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Yu Yu Hakusho Anime Review

Yu Yu Hakusho Box Art

Yu Yu Hakusho: Ghost Files

4 stars / TV Series / Action / 13-up

Bottom Line

Interesting backstory, entertaining action, and great characters.

It’s Like...

...The Bleach of the '90s.

Vital Stats

Original Title


Romanized Title

Yuu Yuu Hakusho

Literal Translation

Report of Trip to the Darkness

Animation Studio


US Release By



Supernatural Action

Series Type

TV Series


112 25-minute episodes

Production Date

1992-10-10 - 1995-01-07

What's In It


Look For

Objectionable Content

  • Violence: 2 (moderate)
  • Nudity: 1 (mild)
  • Sex: 2 (moderate)
  • Language: 1 (mild)

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Plot Synopsis

Yusuke Urameshi is a delinquent, and the best fighter at his high school. One day, he tries to save a kid from being run over by a car--and dies. Botan, an emissary of the spirit world who functions as "The Grim Reaper" comes to tell him that his death was completely and utterly unexpected, therefore, there's no place for him in spirit world. Because of this, he's been given a chance to complete a trial, and if successful, will be brought back to life. After much trouble, (and losing his chance to be brought back by using it to save his "girlfriend," Keiko Yukimura) Yusuke comes back to life. As a result of his brush with death, he's been given powers of the spirit world, to fight ghosts and demons, and to pay back his debt of returned life, he must become a spirit detective and complete missions for the spirit world. Overseen by Koenma, the ruler of spirit world (who looks like a toddler), Yusuke and his team, consisting of friend/rival Kazuma Kuwabara, wise and mysterious fox spirit Kurama, and malcontent triclops Hiei, must take on numerous demons striving for the destruction of humanity.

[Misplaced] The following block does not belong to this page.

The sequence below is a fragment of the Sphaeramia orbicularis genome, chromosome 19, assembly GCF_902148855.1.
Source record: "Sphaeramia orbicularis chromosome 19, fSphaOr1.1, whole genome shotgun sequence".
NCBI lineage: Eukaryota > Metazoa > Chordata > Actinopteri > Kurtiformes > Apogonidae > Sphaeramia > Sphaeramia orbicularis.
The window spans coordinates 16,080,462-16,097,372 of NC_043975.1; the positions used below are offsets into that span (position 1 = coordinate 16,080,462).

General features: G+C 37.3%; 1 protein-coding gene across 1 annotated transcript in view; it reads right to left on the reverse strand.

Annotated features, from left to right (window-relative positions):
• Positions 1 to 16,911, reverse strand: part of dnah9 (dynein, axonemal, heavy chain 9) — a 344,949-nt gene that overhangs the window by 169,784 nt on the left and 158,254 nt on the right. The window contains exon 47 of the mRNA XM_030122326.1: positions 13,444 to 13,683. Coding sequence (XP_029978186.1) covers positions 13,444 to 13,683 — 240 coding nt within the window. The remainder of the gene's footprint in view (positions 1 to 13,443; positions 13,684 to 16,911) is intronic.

Reader Review

This review is based off of both the unedited version of YYH shown on Adult Swim and the edited version now on Toonami. Since the entire series comprises some 112 episodes, the show may become radically different as it moves on. I'm not sure of this, but I believe the Adult Swim version was not edited (though it was still the dub). However the changes between the two are extremely minor (some are kinda annoying, though). The only changes I could spot was that they changed the swear words into their watered-down equivalents (damn to darn, hell to heck, you know the drill), and took out one scene involving a cigarette (which really interrupted the balance of the episode). However, the TV series was edited in the first place (there was a manga which it was based off of, in which Yusuke did things like smoking, extorting money, and referring to shoplifting, which were not present in the anime). All content opinions will be based off what was present in the uncut version, although even the edited version is not exactly appropriate for kids. One more thing--I am not a fan of Dragon Ball Z, and Yuu Yuu Hakusho is very similar to it in many ways. In fact, one of my favorite things to do is complain about why Yuu Yuu Hakusho is better than Dragon Ball Z. I will endeavor to keep these comparisons absent from this review, but if one sneaks in, just pretend it was never there. That said, on to the real review.